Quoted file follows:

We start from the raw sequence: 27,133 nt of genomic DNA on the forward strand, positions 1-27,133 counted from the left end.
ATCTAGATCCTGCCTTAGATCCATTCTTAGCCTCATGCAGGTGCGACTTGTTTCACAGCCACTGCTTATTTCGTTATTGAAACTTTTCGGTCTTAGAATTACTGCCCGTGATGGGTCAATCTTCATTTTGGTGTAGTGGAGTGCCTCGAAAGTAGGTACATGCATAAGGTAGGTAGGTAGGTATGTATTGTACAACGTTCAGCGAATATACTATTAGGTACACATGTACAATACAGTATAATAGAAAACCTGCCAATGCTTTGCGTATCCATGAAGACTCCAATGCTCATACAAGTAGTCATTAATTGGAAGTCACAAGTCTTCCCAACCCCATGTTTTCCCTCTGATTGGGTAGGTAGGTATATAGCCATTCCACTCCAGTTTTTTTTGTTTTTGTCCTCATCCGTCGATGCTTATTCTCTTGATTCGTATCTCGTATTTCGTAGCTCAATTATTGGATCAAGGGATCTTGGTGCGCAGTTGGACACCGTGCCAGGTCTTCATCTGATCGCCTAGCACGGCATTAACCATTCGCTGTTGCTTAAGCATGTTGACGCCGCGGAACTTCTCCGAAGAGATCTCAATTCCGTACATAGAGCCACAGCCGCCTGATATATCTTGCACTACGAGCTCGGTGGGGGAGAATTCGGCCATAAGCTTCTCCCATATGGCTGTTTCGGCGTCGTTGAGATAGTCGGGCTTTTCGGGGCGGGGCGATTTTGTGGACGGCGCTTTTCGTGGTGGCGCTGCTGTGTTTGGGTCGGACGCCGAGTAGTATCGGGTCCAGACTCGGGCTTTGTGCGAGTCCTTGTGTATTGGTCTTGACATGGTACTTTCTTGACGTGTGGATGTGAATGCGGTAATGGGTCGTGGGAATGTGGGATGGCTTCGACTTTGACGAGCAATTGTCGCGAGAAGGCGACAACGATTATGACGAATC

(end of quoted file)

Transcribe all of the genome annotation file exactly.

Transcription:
We start from the raw sequence: 27,133 nt of genomic DNA on the forward strand, positions 1-27,133 counted from the left end.
ATCTAGATCCTGCCTTAGATCCATTCTTAGCCTCATGCAGGTGCGACTTGTTTCACAGCCACTGCTTATTTCGTTATTGAAACTTTTCGGTCTTAGAATTACTGCCCGTGATGGGTCAATCTTCATTTTGGTGTAGTGGAGTGCCTCGAAAGTAGGTACATGCATAAGGTAGGTAGGTAGGTATGTATTGTACAACGTTCAGCGAATATACTATTAGGTACACATGTACAATACAGTATAATAGAAAACCTGCCAATGCTTTGCGTATCCATGAAGACTCCAATGCTCATACAAGTAGTCATTAATTGGAAGTCACAAGTCTTCCCAACCCCATGTTTTCCCTCTGATTGGGTAGGTAGGTATATAGCCATTCCACTCCAGTTTTTTTTGTTTTTGTCCTCATCCGTCGATGCTTATTCTCTTGATTCGTATCTCGTATTTCGTAGCTCAATTATTGGATCAAGGGATCTTGGTGCGCAGTTGGACACCGTGCCAGGTCTTCATCTGATCGCCTAGCACGGCATTAACCATTCGCTGTTGCTTAAGCATGTTGACGCCGCGGAACTTCTCCGAAGAGATCTCAATTCCGTACATAGAGCCACAGCCGCCTGATATATCTTGCACTACGAGCTCGGTGGGGGAGAATTCGGCCATAAGCTTCTCCCATATGGCTGTTTCGGCGTCGTTGAGATAGTCGGGCTTTTCGGGGCGGGGCGATTTTGTGGACGGCGCTTTTCGTGGTGGCGCTGCTGTGTTTGGGTCGGACGCCGAGTAGTATCGGGTCCAGACTCGGGCTTTGTGCGAGTCCTTGTGTATTGGTCTTGACATGGTACTTTCTTGACGTGTGGATGTGAATGCGGTAATGGGTCGTGGGAATGTGGGATGGCTTCGACTTTGACGAGCAATTGTCGCGAGAAGGCGACAACGATTATGACGAATC